I know what you’re thinking: how could I possibly have not read The Book Thief until now? My answer is that I really don’t know. My excuse is that I wasn’t paying much attention to new releases at the time when the book was published in 2005 so I missed all the hype surrounding it. Since then I have just never felt like reading it; there has always been another book calling to me more loudly. Now that I’ve finally read it, of course, the next question is: was it worth waiting for? And my answer to that is, sadly, no. Not only am I one of the last people in the world to have read The Book Thief, it seems that I’m also one of the only people not to have loved it.
The novel is narrated by Death, who is experiencing one of the busiest times of his career – World War II. Death is everywhere during the war, but he has chosen to focus on the story of a nine-year-old German girl called Liesel Meminger. Liesel’s parents are communists and as the novel begins in 1939, Liesel and her brother, Werner, are being sent to live with a foster family in the small town of Molching. Werner dies during the journey and this is when Death has his first encounter with Liesel – and when he first witnesses her stealing a discarded book, which happens to be called The Grave-Diggers Handbook.
Liesel can’t read but she is fascinated by books and words and this is what sustains her as she faces the challenges of settling into a new home. Her kind-hearted foster father, Hans Hubermann, teaches her to read and with the help of her new friend, Rudy Steiner, Liesel soon begins to add to her small library, becoming the ‘book thief’ of the title. Despite the atrocities going on in the world around her, Liesel’s life on Himmel Street, Molching, is relatively peaceful until the arrival of Max Vandenburg, a Jew in need of help – and a basement to hide in.
I said that I didn’t love the book, but this doesn’t mean I didn’t like it at all, because I did. My problem was the writing style – or I should say, styles, as there are so many all incorporated into one book. There are some very short sentences, some partial sentences, nouns used as verbs, dictionary definitions dropped into the text, and parts of the story told in the form of illustrations and cartoons. Sometimes Death interrupts his narration to talk directly to the reader, to make an observation or to hint at something that will happen later in the book.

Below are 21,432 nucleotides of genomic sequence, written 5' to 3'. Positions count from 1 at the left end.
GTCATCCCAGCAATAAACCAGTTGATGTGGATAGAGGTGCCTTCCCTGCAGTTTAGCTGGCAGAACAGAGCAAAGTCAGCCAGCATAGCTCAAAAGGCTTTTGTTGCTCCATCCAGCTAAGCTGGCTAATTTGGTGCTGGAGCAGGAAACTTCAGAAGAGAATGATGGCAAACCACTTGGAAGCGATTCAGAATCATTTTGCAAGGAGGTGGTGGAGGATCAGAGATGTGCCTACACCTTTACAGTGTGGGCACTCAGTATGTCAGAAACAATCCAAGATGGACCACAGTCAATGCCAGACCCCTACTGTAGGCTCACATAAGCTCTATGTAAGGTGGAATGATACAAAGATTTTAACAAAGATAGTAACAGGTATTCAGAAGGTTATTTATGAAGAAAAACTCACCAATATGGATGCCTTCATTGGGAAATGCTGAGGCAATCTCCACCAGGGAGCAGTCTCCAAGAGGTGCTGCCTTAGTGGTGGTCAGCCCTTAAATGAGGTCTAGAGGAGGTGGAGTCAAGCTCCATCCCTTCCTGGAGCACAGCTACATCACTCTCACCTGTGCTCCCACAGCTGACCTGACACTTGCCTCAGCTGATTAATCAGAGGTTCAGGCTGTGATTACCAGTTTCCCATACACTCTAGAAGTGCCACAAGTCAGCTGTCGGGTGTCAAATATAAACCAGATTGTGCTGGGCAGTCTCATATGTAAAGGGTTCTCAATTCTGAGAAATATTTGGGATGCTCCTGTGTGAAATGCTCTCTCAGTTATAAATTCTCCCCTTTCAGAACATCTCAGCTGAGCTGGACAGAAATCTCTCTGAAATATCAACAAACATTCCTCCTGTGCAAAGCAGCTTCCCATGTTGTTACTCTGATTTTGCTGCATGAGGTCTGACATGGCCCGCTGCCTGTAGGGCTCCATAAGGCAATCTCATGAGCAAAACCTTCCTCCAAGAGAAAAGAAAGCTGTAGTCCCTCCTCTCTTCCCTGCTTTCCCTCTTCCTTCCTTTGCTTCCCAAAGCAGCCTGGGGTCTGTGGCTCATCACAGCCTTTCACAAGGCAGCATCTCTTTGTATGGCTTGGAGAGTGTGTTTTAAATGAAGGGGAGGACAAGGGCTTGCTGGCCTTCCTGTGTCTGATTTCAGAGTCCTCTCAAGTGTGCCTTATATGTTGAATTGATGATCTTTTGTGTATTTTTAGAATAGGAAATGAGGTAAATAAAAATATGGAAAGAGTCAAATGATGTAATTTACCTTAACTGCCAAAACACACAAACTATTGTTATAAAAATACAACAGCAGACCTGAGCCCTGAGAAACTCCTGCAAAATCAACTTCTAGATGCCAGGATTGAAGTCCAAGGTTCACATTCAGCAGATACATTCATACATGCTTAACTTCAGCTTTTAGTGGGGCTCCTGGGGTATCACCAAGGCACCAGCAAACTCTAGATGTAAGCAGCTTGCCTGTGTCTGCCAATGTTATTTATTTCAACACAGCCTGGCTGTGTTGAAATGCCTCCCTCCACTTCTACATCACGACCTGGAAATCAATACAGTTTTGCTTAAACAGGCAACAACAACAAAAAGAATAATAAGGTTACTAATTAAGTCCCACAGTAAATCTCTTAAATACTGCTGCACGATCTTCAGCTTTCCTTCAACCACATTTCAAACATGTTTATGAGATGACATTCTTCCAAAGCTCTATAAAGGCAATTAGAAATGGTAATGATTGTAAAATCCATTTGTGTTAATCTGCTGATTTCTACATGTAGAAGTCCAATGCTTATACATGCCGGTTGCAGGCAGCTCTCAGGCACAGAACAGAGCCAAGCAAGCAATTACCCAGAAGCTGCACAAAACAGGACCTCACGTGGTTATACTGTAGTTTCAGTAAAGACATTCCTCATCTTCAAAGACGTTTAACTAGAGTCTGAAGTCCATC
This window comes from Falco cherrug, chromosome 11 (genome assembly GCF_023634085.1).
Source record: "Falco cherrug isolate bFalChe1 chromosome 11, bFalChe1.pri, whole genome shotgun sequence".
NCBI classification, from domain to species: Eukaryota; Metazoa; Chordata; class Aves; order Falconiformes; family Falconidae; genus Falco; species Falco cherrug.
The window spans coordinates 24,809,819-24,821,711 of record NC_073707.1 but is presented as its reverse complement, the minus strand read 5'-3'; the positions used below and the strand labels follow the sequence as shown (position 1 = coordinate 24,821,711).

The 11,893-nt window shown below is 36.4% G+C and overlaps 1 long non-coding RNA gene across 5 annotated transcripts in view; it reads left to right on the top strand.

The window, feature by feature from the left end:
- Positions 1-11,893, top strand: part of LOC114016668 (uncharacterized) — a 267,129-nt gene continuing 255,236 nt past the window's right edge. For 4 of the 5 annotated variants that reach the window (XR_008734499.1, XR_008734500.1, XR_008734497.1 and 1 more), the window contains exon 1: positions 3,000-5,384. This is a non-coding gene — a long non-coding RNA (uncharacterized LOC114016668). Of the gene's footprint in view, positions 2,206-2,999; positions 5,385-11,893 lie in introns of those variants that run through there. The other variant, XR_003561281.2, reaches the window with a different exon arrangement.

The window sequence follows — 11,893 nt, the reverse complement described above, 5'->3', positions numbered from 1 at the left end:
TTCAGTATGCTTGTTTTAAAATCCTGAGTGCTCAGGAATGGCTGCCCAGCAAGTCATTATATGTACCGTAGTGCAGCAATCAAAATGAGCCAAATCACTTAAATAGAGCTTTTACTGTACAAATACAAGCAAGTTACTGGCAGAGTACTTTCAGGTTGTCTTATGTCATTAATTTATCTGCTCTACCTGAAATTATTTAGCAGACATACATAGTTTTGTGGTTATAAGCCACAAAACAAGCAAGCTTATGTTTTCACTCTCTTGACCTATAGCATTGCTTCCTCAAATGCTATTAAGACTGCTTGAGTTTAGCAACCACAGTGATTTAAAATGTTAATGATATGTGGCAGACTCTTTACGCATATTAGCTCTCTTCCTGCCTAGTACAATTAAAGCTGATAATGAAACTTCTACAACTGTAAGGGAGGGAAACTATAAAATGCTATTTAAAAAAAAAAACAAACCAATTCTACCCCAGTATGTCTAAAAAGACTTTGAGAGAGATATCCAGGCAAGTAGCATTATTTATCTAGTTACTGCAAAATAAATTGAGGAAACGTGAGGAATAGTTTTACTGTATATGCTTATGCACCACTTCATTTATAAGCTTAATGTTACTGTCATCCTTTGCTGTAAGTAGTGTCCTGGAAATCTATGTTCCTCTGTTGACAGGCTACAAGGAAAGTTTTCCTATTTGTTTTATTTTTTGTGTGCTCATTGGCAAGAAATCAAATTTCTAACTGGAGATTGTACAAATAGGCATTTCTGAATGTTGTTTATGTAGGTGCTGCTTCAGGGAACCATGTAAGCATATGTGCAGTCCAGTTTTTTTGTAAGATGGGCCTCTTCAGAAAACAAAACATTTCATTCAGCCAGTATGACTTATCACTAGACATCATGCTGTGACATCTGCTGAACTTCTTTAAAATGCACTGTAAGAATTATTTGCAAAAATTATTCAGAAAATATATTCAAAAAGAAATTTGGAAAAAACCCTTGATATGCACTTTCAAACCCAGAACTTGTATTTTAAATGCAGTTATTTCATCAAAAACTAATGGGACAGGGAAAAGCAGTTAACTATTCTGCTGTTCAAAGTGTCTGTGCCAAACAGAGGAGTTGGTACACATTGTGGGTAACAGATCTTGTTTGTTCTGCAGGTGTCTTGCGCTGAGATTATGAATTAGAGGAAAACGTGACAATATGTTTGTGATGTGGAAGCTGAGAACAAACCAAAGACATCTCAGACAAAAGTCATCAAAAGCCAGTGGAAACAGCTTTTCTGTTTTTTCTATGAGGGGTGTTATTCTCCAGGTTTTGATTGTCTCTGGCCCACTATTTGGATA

It’s certainly creative and unique – I’ve never read anything quite like it – and I can see that a lot of readers will absolutely love it, but I am just not a fan of writing that feels experimental or gimmicky. I don’t even like it when a book is written in the present tense! I find that when a novel is written in an unusual way I end up being distracted by the writing instead of being drawn into the story and the lives of the characters. While I was reading The Book Thief I felt that I was never quite there on Himmel Street with Liesel and Rudy and the others; I could never forget that I was reading a book.
I did like the idea of the story being narrated by Death. I’m aware that this is not a very original concept and that there are other books that also use Death as a narrator (some of Terry Pratchett’s, for example) but I haven’t personally read any so it was something different as far as I was concerned! There were other things that I liked – the development of Liesel’s relationship with her foster parents; the stories Max writes while he’s hiding in the basement; watching Liesel discover the joys of reading – and by the time I started to approach the final chapters of the book, I found that Zusak had made me care about the characters and their fates. There’s no doubt that this is a very moving book and I was close to tears once or twice near the end.
Despite being a little bit disappointed by this book, I completely understand why it is so popular and why so many people love it. I know I’m in a tiny minority, so please, if you haven’t read it yet don’t let me put you off – try it for yourself and see what you think!